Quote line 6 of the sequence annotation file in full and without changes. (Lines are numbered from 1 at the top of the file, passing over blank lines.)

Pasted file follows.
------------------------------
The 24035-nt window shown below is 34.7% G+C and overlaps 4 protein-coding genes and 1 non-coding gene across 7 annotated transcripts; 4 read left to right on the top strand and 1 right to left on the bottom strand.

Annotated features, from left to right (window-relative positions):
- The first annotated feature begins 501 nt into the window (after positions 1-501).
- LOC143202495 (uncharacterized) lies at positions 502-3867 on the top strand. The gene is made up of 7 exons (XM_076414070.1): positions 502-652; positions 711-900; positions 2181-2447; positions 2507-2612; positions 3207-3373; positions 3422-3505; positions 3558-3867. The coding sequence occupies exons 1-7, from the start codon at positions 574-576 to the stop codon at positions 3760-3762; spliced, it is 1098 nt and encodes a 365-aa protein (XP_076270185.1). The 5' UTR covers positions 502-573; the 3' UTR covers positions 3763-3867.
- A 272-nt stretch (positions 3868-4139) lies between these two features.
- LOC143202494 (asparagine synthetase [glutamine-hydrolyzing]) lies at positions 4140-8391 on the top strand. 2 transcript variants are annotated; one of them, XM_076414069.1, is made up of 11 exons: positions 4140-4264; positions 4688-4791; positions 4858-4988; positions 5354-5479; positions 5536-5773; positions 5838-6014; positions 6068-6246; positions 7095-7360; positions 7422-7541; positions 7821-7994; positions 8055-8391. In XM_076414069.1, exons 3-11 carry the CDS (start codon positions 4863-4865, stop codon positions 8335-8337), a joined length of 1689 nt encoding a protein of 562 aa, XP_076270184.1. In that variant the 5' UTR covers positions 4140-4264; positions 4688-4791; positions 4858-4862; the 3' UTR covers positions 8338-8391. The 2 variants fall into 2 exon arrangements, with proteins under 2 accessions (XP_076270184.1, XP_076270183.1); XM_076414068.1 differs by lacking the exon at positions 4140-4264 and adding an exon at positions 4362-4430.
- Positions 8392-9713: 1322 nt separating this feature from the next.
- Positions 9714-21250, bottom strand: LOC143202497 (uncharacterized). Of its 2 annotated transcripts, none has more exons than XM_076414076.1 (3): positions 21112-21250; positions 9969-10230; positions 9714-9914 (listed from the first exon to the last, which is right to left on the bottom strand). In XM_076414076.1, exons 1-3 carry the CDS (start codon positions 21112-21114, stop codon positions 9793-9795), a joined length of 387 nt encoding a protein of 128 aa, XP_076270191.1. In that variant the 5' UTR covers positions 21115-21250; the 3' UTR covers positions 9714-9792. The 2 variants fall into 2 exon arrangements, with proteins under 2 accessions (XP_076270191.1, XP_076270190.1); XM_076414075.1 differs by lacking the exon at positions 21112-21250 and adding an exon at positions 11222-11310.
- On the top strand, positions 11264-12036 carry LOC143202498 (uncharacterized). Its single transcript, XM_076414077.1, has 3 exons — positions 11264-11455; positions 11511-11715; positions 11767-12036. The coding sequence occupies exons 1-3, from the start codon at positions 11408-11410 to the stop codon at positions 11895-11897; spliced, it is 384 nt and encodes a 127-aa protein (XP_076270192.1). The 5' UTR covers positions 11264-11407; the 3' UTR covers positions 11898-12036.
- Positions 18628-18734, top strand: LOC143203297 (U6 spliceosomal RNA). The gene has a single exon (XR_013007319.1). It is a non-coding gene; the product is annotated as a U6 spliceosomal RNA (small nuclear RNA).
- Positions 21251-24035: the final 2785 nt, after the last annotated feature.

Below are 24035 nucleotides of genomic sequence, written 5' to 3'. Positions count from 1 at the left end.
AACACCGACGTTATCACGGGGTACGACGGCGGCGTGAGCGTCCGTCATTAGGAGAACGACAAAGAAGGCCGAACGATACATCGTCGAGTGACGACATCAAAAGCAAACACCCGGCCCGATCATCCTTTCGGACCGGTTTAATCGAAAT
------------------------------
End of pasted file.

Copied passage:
- LOC143202494 (asparagine synthetase [glutamine-hydrolyzing]) lies at positions 4140-8391 on the top strand. 2 transcript variants are annotated; one of them, XM_076414069.1, is made up of 11 exons: positions 4140-4264; positions 4688-4791; positions 4858-4988; positions 5354-5479; positions 5536-5773; positions 5838-6014; positions 6068-6246; positions 7095-7360; positions 7422-7541; positions 7821-7994; positions 8055-8391. In XM_076414069.1, exons 3-11 carry the CDS (start codon positions 4863-4865, stop codon positions 8335-8337), a joined length of 1689 nt encoding a protein of 562 aa, XP_076270184.1. In that variant the 5' UTR covers positions 4140-4264; positions 4688-4791; positions 4858-4862; the 3' UTR covers positions 8338-8391. The 2 variants fall into 2 exon arrangements, with proteins under 2 accessions (XP_076270184.1, XP_076270183.1); XM_076414068.1 differs by lacking the exon at positions 4140-4264 and adding an exon at positions 4362-4430.